Is it OK to travel again?
Based on the crowds at the airport, travelers are answering with their feet. People are on the go — and service providers are struggling to keep up.
Over the July 4 holiday weekend, Alaska Airlines asked its executives to help out baggage handlers.
On a recent trip down to the Pacific Northwest and Juneau, I visited four airports, flew two airlines, relaxed in two airport lounges and helped my sister celebrate her birthday. That last part makes me one of the many travelers flying to see friends or relatives after more than a year of pandemic-induced shutdowns.
For the outbound flight, prices were pretty high between Anchorage and Seattle. But after signing up for Delta’s American Express card (and spending the requisite $2,000), I had 70,000 points to use.
Delta sells tickets to Seattle for as little as 5,500 miles. But since rental cars are too expensive, I booked a mileage ticket all the way to Eugene, Oregon. Right now, you can get a basic economy ticket for 6,000 miles. It costs almost double that to get a “Comfort +” seat with extra legroom.
Arriving early for my 5:55 a.m. flight, I looked up to the Sleeping Lady Lounge at the Ted Stevens Anchorage International Airport. It’s upstairs, behind the bronze statue of the late Sen. Ted Stevens, between the B and C concourses.
Delta Air Lines installed a pop-up SkyClub in the lounge. So, if you have a membership, you can enjoy a drink and some snacks while enjoying a good view of the planes. You also can gain entry if you have the Delta “Reserve” American Express card. The cost is $550 per year.
Just down the hall, Alaska Airlines’ lounge is a great way to escape the noisy airport, although there were very few people there at 5 a.m. If you’re not a lounge member, you can get in with a Priority Pass membership as long as it’s not too crowded. The Alaska lounge offers espresso drinks, which I really missed at the Delta lounge. Many of the high-end credit cards, like the Chase Sapphire Reserve that I carry, offer a Priority Pass card as a benefit. You also can gain entry to Alaska’s lounge for $25 if you charge it on the Alaska Airlines Visa card.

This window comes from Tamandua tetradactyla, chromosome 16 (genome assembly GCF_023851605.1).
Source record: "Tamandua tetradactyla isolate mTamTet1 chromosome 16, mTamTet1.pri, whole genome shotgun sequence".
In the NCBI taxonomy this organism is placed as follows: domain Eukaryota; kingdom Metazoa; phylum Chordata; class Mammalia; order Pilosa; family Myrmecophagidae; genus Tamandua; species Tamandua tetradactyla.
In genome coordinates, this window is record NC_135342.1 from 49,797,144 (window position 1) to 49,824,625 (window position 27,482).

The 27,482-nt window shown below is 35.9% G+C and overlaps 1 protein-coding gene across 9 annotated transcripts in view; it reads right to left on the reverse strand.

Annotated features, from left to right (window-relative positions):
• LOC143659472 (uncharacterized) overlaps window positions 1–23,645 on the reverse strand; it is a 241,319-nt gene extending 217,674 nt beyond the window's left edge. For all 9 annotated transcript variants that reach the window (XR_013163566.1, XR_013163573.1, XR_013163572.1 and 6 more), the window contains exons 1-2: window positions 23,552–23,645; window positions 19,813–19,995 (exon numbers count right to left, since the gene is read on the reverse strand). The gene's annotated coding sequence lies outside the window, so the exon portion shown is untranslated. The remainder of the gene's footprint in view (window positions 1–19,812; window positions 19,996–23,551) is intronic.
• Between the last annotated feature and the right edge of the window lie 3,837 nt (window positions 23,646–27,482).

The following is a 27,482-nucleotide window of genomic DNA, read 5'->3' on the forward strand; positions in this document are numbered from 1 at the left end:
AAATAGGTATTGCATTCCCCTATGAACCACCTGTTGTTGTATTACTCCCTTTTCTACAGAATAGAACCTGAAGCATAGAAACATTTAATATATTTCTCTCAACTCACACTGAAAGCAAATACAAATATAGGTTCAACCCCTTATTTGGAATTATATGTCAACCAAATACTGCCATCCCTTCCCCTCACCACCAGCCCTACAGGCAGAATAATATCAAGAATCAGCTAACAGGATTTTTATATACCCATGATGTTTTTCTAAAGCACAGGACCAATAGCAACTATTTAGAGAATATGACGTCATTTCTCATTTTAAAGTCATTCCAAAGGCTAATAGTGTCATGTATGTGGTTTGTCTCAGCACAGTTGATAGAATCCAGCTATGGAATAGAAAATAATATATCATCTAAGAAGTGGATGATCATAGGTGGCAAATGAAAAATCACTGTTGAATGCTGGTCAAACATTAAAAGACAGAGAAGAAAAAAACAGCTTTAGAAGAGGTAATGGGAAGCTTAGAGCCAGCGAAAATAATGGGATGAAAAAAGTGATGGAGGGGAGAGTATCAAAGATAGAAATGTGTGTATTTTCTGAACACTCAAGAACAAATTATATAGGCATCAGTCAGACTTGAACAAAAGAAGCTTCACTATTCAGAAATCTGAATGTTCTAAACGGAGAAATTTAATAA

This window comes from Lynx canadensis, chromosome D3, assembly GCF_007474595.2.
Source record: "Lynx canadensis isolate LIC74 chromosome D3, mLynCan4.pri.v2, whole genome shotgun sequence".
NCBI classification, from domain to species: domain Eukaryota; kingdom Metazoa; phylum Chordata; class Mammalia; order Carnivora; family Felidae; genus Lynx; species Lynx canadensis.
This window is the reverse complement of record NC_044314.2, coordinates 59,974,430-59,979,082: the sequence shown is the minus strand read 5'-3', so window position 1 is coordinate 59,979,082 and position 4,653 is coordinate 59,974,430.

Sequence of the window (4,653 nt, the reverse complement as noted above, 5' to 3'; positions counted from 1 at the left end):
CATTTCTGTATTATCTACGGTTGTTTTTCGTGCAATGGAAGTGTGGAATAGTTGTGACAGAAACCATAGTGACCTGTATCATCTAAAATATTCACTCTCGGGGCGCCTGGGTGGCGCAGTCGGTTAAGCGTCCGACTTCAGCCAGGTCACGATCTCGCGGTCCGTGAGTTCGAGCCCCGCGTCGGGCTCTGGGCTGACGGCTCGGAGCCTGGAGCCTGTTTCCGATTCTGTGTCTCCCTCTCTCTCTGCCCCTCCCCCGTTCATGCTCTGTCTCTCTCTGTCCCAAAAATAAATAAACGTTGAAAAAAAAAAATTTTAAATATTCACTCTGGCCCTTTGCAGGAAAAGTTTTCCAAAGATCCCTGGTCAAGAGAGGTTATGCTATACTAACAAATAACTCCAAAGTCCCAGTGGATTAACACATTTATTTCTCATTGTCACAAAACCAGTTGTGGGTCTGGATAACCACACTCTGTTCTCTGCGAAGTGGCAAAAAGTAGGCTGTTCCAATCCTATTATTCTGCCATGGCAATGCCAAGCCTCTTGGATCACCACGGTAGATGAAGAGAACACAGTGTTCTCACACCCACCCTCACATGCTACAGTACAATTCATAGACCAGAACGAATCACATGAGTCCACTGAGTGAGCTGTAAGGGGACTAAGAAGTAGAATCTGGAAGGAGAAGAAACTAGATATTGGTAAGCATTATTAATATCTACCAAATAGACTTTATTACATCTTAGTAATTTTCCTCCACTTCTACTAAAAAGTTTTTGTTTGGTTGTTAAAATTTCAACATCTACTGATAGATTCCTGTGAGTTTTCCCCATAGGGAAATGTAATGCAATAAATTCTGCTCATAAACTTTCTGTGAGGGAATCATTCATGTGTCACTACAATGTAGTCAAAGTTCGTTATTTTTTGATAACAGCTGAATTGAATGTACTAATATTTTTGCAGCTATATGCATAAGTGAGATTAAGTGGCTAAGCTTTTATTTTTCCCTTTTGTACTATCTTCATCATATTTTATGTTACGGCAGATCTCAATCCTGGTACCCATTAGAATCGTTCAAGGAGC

Both Delta and Alaska fly 737s from Anchorage to Seattle, so Delta’s plane was familiar. The big difference is the seat-back TV. There’s a big selection of TV shows, movies, music and games. I could see the bigger screens up in first class. Alaska Airlines no longer offers portable media tablets, instead offering a selection of entertainment to stream to your own phone, tablet or computer.
On arrival at Sea-Tac Airport, it was crowded and noisy. I didn’t want to pay the day rate to visit Delta’s fancy SkyClub near Gate A1. It has showers and lots of comfy seats. But my Priority Pass card got me into The Club at Sea-Tac down on the A concourse, next to my connecting flight.
If you’re flying Alaska Airlines, the Priority Pass card gives you access to Alaska’s three lounges, although there are capacity limits. Also, no Priority Pass members are admitted after 8 p.m.
I’ve been turned away at lounges with my Priority Pass card, but not before the host offers to sell me a full-price membership. In Seattle, Portland and at several other airports, Priority Pass works with select restaurants to offer a $28 per person credit. In Seattle, there are two restaurants: Bambuza, a Vietnamese restaurant in the north terminal, and Trail Head BBQ in the main terminal. Down in Portland, Priority Pass works with Capers restaurant, which also has a nice wine bar.